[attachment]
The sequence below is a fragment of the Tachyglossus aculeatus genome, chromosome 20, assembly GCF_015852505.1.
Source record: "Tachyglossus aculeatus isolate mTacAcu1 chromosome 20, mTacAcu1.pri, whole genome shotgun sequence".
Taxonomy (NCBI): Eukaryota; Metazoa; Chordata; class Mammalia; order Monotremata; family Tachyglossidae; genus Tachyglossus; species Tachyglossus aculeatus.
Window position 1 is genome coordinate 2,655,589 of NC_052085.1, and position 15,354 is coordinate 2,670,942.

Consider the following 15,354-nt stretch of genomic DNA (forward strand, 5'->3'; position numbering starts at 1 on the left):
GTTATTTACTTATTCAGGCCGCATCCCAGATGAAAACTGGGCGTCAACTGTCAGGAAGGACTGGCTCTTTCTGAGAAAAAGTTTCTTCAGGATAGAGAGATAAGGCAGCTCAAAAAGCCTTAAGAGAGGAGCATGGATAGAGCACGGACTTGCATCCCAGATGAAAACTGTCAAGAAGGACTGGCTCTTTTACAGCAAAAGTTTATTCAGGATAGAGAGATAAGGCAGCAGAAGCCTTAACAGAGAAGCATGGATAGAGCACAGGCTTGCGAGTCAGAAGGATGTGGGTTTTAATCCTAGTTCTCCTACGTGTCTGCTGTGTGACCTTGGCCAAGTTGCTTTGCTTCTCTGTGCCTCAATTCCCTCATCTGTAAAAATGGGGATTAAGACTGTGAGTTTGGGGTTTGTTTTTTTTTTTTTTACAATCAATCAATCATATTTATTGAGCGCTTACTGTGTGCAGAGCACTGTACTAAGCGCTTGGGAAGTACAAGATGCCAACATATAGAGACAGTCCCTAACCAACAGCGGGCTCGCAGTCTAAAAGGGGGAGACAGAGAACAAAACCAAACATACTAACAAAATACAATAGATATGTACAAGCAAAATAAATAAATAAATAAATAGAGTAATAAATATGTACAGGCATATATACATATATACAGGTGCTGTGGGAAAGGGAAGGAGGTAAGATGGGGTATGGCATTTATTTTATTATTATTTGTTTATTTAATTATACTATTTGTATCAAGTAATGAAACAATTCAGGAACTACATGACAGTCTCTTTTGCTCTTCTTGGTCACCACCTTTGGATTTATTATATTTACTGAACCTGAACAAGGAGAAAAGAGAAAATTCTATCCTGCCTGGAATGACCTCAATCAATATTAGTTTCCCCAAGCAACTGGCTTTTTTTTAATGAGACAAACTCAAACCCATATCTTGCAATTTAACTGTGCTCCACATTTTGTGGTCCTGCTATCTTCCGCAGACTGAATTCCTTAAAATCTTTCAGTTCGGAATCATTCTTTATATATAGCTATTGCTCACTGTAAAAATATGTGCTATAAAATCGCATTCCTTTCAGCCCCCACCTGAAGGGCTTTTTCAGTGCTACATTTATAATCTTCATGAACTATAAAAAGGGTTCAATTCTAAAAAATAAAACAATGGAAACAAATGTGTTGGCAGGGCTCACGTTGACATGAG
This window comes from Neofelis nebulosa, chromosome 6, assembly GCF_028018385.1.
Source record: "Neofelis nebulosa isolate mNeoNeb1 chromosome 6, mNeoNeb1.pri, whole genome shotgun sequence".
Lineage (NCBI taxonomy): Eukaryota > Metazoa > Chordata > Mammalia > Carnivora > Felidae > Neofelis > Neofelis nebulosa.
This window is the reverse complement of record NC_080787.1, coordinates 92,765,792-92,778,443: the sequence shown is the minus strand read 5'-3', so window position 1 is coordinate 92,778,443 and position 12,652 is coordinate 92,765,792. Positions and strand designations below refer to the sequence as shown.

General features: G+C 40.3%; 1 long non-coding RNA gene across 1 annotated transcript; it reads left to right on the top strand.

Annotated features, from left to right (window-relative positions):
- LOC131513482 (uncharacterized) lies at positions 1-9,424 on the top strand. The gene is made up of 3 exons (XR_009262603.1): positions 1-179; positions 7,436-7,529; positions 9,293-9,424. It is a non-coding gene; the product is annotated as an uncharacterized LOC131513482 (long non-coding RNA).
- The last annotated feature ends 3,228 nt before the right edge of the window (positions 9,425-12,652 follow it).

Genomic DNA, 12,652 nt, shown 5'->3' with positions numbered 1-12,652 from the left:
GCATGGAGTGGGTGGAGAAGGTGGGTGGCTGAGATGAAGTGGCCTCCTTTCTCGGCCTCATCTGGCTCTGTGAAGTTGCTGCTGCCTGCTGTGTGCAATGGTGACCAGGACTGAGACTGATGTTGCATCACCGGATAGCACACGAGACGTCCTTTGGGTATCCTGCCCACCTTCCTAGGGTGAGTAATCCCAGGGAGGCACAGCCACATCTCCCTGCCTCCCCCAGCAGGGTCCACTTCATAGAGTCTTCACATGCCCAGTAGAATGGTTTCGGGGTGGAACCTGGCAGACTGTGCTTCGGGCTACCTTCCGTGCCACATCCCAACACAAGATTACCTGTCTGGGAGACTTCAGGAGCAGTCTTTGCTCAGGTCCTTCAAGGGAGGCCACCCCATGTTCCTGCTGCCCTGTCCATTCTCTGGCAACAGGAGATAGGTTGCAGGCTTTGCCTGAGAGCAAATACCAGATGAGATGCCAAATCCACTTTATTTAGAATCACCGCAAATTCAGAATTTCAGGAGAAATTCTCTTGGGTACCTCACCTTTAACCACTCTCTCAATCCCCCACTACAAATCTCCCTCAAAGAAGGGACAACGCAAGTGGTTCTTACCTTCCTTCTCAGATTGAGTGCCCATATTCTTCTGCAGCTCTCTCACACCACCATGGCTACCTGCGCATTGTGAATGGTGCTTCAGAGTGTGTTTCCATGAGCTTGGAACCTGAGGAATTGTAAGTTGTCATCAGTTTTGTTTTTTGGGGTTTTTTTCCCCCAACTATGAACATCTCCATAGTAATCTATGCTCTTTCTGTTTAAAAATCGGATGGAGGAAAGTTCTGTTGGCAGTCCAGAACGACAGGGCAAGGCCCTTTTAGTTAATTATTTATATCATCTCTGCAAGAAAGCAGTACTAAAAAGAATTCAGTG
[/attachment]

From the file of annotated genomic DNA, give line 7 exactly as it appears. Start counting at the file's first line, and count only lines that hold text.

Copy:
This window comes from Neofelis nebulosa, chromosome 6, assembly GCF_028018385.1.